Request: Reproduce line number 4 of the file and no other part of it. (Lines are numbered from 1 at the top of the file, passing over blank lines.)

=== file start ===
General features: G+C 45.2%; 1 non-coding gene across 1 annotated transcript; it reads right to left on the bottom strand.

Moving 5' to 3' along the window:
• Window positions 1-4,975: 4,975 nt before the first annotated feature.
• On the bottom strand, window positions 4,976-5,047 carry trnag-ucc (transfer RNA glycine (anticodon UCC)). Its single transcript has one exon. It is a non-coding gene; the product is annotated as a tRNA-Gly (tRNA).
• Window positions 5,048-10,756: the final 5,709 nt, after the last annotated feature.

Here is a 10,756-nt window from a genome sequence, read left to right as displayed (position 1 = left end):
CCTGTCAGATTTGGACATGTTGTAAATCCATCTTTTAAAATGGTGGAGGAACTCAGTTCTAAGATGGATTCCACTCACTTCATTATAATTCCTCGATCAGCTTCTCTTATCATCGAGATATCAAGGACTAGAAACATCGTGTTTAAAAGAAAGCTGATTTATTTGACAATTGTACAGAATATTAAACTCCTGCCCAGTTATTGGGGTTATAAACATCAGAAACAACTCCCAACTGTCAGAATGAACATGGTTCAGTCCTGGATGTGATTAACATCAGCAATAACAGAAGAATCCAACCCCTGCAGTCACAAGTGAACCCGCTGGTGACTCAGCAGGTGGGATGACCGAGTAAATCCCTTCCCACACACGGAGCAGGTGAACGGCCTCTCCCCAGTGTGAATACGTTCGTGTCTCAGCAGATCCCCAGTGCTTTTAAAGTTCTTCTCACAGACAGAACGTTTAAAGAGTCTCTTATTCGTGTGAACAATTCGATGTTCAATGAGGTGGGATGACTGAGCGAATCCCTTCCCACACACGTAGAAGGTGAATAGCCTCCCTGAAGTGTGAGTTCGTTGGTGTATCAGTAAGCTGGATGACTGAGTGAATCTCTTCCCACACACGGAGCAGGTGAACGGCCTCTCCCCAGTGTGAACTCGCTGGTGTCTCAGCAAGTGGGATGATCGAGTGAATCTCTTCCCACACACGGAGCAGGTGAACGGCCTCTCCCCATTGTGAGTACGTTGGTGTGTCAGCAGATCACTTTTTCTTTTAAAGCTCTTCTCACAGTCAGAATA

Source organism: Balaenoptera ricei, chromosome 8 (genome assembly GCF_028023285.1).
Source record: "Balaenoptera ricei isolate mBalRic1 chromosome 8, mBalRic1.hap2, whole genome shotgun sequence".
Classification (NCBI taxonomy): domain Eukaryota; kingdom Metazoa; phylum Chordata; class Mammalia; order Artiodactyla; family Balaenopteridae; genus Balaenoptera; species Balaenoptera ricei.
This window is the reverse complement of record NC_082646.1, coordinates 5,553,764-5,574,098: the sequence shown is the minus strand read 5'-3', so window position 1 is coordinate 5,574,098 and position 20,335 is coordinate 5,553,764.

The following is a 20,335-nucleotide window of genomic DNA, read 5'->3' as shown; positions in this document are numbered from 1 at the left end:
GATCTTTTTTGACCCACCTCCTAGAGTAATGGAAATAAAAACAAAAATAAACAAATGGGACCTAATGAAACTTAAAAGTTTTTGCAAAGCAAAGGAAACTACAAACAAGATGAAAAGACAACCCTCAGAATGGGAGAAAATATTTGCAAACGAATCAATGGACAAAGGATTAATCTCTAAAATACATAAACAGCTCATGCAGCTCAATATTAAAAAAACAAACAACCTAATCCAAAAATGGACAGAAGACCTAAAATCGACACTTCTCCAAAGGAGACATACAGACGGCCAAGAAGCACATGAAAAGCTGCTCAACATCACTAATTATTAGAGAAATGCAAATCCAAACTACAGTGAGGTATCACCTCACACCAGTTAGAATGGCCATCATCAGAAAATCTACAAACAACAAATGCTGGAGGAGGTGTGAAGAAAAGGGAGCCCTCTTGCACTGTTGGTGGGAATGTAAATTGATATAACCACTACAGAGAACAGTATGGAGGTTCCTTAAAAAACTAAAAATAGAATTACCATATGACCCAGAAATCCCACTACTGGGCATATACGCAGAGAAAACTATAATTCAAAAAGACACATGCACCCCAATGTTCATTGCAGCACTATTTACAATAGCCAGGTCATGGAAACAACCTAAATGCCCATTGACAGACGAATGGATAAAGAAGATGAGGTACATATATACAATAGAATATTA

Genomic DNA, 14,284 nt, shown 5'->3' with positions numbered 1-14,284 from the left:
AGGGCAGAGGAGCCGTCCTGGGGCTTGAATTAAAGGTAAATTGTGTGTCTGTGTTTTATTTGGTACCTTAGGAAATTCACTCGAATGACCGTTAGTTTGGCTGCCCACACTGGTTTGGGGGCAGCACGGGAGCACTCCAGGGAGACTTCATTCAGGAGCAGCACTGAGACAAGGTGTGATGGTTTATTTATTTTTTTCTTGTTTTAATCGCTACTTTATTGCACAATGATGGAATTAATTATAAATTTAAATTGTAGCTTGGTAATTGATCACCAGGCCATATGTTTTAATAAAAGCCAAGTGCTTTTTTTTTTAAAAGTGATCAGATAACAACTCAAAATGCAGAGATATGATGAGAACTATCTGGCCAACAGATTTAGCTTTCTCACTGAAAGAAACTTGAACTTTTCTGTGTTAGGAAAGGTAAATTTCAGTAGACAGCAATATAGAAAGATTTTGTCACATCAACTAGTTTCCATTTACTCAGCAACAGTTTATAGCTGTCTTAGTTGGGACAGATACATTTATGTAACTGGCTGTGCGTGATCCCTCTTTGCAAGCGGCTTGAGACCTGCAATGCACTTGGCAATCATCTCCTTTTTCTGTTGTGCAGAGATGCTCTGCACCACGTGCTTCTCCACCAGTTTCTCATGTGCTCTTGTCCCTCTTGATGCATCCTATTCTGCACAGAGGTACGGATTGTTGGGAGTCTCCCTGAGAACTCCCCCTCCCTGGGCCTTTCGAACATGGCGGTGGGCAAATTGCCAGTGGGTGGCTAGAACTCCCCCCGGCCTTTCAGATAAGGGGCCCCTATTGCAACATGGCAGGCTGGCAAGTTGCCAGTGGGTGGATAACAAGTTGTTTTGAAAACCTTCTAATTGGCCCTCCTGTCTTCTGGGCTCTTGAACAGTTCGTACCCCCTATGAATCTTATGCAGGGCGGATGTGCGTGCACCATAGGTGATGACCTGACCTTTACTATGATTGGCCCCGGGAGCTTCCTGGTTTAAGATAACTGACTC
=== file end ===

• On the bottom strand, window positions 4,976-5,047 carry trnag-ucc (transfer RNA glycine (anticodon UCC)). Its single transcript has one exon. It is a non-coding gene; the product is annotated as a tRNA-Gly (tRNA).